Tuesday, August 11, 2015

Finding your calling (cont): Taking on your heart-break

Ask, “What does the world need from us now?”

Excerpted from Great Work

That said, how your calling manifests in the world tends to change over time. The world changes and what it needs from you will change as well. At least once a decade, Marsha and I had to reinvent our business. It would usually take a year or more to explore the question, What does the world need from us now? For a decade we tried to make workplaces more humane through empowerment and organizational democracy methods like self-directed work teams, but we could see that trend waning and I got the sustainability ‘bug.’ So we switched to sustainability for the next decade, until we realized they were really two sides of the same coin. Empowerment was social sustainability inside an organization. I had been working on sustainability all along; I just didn’t know it.

If I look at the mass I will never act.
If I look at the one, I will.

—Mother Teresa, Saint and the founder of the

Order of the Missionaries of Charity, a Roman Catholic congregation of women dedicated to helping the poor

In 2013, after over 23 years in business, I felt as if sustainability in organizations had reached a tipping point. The Wall Street Journal was talking about it; the largest businesses in the world were pursuing sustainability at least to the extent of publishing sustainability reports. They were now pushing on their suppliers. Research was showing that companies focusing on sustainability had better stock prices. The traditional interests in profits were aligning with the needs of the world. It was time to find another leverage point in the system.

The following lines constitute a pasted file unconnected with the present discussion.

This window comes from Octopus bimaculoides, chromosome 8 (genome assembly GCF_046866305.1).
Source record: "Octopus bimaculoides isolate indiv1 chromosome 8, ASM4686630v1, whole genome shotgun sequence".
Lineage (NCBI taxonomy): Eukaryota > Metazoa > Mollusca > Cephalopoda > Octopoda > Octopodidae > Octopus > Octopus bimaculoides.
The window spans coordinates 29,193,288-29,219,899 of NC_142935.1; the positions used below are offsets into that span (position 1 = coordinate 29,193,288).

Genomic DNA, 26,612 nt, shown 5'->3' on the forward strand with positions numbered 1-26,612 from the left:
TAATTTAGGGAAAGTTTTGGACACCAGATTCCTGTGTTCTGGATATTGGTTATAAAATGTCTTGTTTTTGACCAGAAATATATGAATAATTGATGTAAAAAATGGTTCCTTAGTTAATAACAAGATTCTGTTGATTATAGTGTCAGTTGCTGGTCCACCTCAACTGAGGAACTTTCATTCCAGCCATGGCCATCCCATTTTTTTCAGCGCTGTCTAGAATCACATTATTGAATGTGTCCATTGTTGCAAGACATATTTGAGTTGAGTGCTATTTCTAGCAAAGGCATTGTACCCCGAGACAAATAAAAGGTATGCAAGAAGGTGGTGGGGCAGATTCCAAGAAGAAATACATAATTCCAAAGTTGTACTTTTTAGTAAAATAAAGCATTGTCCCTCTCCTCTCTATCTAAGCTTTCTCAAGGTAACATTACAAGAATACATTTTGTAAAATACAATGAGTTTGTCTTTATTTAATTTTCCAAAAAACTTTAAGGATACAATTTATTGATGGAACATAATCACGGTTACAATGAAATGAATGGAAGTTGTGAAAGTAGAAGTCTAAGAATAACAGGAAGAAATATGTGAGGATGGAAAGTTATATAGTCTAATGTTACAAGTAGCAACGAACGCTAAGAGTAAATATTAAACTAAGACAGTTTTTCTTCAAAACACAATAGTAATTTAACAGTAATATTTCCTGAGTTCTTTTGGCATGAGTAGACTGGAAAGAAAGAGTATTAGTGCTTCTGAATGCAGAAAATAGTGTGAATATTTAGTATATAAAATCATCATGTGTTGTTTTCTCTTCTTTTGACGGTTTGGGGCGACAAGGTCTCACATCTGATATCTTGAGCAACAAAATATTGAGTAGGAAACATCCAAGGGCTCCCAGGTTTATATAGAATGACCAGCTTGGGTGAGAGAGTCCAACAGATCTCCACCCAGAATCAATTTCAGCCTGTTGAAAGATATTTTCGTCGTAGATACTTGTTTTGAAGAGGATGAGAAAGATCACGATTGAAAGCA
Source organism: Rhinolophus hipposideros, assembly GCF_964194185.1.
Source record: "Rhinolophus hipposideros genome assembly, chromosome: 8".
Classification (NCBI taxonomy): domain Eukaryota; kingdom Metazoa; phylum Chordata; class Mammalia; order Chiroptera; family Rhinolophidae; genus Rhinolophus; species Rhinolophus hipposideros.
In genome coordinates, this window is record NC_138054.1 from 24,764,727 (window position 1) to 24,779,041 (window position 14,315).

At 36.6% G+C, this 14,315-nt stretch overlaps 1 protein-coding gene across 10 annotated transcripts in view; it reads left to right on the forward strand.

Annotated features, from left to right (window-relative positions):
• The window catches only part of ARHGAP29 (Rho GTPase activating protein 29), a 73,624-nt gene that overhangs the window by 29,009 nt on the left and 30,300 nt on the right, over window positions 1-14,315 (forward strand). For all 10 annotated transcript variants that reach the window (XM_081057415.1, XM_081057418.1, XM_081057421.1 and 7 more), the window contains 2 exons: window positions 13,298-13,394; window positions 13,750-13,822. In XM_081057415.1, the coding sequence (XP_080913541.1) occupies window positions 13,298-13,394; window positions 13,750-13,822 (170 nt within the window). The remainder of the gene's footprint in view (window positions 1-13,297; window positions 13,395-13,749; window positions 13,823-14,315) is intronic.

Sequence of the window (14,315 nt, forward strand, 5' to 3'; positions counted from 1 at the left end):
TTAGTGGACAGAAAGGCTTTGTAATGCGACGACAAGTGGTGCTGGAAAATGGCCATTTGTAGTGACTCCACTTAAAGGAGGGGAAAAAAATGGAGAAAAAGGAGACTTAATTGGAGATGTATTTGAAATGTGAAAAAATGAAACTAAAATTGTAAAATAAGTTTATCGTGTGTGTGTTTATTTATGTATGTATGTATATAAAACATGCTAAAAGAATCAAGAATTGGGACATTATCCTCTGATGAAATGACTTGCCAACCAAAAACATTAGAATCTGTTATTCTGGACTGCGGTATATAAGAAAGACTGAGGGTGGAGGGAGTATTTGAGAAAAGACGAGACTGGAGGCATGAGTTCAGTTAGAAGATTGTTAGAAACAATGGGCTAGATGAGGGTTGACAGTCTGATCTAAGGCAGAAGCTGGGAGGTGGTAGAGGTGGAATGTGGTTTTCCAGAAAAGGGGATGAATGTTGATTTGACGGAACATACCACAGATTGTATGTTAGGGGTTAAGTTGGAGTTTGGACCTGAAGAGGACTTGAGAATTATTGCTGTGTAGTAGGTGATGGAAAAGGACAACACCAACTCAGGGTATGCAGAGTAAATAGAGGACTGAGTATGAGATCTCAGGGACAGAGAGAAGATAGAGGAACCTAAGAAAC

So now I’m focusing on getting sustainability embedded into the school system, a field called Education for Sustainability. Again, I had to struggle with my role. I wasn’t a schoolteacher; I didn’t even have my own children. I wasn’t well positioned to influence the public school system. But after a year of poking around, I have found a way. So now I’m onto Sustainability Calling 3.0 after gathering around me compatriots who fill in my weaknesses.

So this is what it may be for you. Find something you care deeply about and poke around until you find your role in solving that problem. I promise you, it’s there.

We [the Chinese] would be outraged if people were killing our pandas,
we should be just as upset with
what’s happening to rhinos and elephants in Africa.

—Yao Ming, former basketball star,

now WildAid Ambassador fighting poaching[i]

You don’t have to be an adult to do this inner work. Angela Maiers, educator and founder of the burgeoning Choose2Matter movement, has her students map their “heart-break.” She instructs them:

Do not follow your heart to find your passion and purpose. Instead follow your heartbreak . . . Finding your passion; surrendering to your heartbreak is really about finding what really moves you.[ii]

This thinking has led to a string of inspiring stories about children that have been highlighted in such media as NBC Nightly News and Parenting Magazine:

  • Christian Golczynski, a teenager still grieving the loss of his father during the Iraq war, started A Soldier’s Child Foundation that gives out holiday and birthday gifts to other children who lost parents during active duty.[iii]
  • Vanessa Segaline, while a Girl Scout, started a food bank for pets.
  • Ten-year-old Abigail Lupi discovered many elderly in nursing homes don’t get visitors so she serenades them with her lovely voice.[iv]